BUENOS AIRES — Argentine and Spanish producers including Daniel Burman, helmer of the country’s Oscar-contender “Derecho de familia” (Family Law), are building a $1.2 million three-plex in Buenos Aires, the first in an arthouse chain.
Arte Cinema, as the venture is known, plans to open 400-seat Arte Cinema Sur in June and build another three three-plexes in 2007-08, spending $1.2 million on each.
“There is a public for art films but no place to see them, no exhibition of independent films with good sound and picture quality,” Burman says.
Burman and Diego Dubcovsky, who are partners in producer BD Cine, are shareholders in Arte Cinema with Argentine producers Fernando Sokolowicz of Aleph Prods. and Pablo Rovito of El Puente Prods., and Jose Maria Morales of Madrid-based Wanda Films.
Many local and foreign specialty titles never get screened in the mainstream circuit of nearly 1,000 screens or are displaced by Hollywood blockbusters after two weeks and before turning a profit. Hollywood films take an average of 80% of box office receipts in Argentina.
Most of the 74 domestic releases last year drew less than 10,000 spectators each, with only two breaking one million and a handful hitting 200,000.
Local filmmakers complain that exhibs — the leaders are multinationals like Cinemark and Hoyts — put their films in poor slots, small theaters and yank them quickly even if they do well. Incaa now requires exhibs to show at least one national film every quarter based on the number of screens at each complex.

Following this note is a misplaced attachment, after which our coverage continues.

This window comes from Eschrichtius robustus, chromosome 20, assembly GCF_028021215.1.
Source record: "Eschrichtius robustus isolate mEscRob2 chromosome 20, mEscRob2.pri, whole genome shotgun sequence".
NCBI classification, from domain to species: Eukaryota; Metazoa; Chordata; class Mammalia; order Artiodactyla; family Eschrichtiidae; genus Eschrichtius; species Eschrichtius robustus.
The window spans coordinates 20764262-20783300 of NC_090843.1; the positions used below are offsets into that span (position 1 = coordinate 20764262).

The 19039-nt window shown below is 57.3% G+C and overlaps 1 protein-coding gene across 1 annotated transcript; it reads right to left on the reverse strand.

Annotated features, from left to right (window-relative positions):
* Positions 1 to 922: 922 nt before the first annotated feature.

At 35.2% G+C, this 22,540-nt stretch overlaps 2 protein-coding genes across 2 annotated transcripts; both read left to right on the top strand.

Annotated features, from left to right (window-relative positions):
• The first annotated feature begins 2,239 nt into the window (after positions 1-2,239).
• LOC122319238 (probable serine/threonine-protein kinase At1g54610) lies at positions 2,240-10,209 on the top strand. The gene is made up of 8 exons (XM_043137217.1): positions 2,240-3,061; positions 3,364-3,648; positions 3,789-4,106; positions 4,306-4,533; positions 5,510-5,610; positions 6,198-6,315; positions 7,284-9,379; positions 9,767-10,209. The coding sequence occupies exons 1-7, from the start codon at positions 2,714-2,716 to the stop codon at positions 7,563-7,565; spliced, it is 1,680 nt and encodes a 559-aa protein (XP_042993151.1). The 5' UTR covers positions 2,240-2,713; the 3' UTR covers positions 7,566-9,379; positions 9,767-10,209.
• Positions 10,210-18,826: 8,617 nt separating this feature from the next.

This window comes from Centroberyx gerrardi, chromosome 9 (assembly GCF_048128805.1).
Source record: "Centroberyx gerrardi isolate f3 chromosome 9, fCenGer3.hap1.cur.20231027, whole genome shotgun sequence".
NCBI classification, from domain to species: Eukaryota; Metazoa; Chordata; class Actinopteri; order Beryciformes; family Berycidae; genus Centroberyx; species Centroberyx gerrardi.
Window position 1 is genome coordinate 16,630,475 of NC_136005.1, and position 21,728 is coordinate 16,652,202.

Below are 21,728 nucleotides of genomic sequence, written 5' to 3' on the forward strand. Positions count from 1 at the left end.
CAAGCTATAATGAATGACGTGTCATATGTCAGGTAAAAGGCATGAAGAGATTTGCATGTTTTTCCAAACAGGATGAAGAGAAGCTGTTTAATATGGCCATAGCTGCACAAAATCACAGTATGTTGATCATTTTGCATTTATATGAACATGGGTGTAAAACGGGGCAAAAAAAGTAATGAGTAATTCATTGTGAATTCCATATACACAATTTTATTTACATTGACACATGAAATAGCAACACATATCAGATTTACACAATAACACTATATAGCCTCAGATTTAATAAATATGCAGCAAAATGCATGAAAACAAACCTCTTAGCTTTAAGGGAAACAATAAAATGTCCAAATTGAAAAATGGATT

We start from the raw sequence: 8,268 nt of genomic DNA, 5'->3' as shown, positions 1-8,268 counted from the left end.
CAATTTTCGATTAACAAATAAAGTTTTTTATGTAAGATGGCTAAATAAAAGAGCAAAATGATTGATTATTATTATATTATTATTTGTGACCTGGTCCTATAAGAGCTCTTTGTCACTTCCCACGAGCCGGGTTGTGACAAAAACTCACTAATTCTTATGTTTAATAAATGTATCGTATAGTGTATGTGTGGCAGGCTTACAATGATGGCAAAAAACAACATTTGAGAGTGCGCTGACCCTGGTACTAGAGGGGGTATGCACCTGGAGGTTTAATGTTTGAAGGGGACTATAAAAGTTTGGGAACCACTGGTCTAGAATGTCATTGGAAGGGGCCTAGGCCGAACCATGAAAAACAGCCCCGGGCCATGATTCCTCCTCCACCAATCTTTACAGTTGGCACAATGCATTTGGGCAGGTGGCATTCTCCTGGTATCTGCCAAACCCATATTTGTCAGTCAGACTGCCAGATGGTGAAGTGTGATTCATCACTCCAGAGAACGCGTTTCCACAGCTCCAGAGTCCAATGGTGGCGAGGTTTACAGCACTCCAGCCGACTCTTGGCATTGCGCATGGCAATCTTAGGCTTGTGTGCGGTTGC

Arte Cinema will offer longer runs of films “so more people can get to see them,” Burman says.
The first plex has gained backing of the state. Incaa has handed it a credit for the project. The city government is improving plazas, sidewalks and lighting in the area to make it more appealing for spectators.
Arte Cinema is outfitting the plex in a former gay-porn theater in Constitucion, a seedy district near trendy San Telmo and three film schools. It is a major transport hub, with one million commuters passing through its bus and train terminal. It will have comfortable seating, a book and DVD shop and a thematic bar and restaurant.
The arthouse chain is the latest construction project between Argentine and Spanish investors.
Pablo Bossi of Argentina’s Pampa Films is working with Spanish producer-helmer Gerardo Herrero of Spain’s Tornasol Films to build a 12-plex in the hip Palermo district of the capital. Construction will start in June and doors open a year later, said Bossi, former prexy of Disney-backed producer Patagonik Film Group.